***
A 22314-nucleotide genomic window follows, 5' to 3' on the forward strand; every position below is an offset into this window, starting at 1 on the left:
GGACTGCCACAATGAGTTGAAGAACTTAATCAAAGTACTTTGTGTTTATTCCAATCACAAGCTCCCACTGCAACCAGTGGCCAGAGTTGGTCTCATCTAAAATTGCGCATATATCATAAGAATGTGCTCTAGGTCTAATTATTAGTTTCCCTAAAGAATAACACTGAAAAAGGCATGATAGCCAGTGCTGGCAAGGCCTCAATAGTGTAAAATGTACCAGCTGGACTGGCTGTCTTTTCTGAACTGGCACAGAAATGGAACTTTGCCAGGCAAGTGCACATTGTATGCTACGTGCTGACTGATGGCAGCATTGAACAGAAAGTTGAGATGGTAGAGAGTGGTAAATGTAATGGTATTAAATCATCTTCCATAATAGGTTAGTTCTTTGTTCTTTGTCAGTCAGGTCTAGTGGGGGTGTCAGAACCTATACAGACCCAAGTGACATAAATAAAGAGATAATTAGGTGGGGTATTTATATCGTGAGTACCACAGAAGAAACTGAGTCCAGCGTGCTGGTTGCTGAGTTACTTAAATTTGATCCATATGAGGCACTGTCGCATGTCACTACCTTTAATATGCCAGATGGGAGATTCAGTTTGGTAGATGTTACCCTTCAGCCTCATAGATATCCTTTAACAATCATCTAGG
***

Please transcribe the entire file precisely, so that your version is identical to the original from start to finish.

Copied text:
A 22314-nucleotide genomic window follows, 5' to 3' on the forward strand; every position below is an offset into this window, starting at 1 on the left:
GGACTGCCACAATGAGTTGAAGAACTTAATCAAAGTACTTTGTGTTTATTCCAATCACAAGCTCCCACTGCAACCAGTGGCCAGAGTTGGTCTCATCTAAAATTGCGCATATATCATAAGAATGTGCTCTAGGTCTAATTATTAGTTTCCCTAAAGAATAACACTGAAAAAGGCATGATAGCCAGTGCTGGCAAGGCCTCAATAGTGTAAAATGTACCAGCTGGACTGGCTGTCTTTTCTGAACTGGCACAGAAATGGAACTTTGCCAGGCAAGTGCACATTGTATGCTACGTGCTGACTGATGGCAGCATTGAACAGAAAGTTGAGATGGTAGAGAGTGGTAAATGTAATGGTATTAAATCATCTTCCATAATAGGTTAGTTCTTTGTTCTTTGTCAGTCAGGTCTAGTGGGGGTGTCAGAACCTATACAGACCCAAGTGACATAAATAAAGAGATAATTAGGTGGGGTATTTATATCGTGAGTACCACAGAAGAAACTGAGTCCAGCGTGCTGGTTGCTGAGTTACTTAAATTTGATCCATATGAGGCACTGTCGCATGTCACTACCTTTAATATGCCAGATGGGAGATTCAGTTTGGTAGATGTTACCCTTCAGCCTCATAGATATCCTTTAACAATCATCTAGG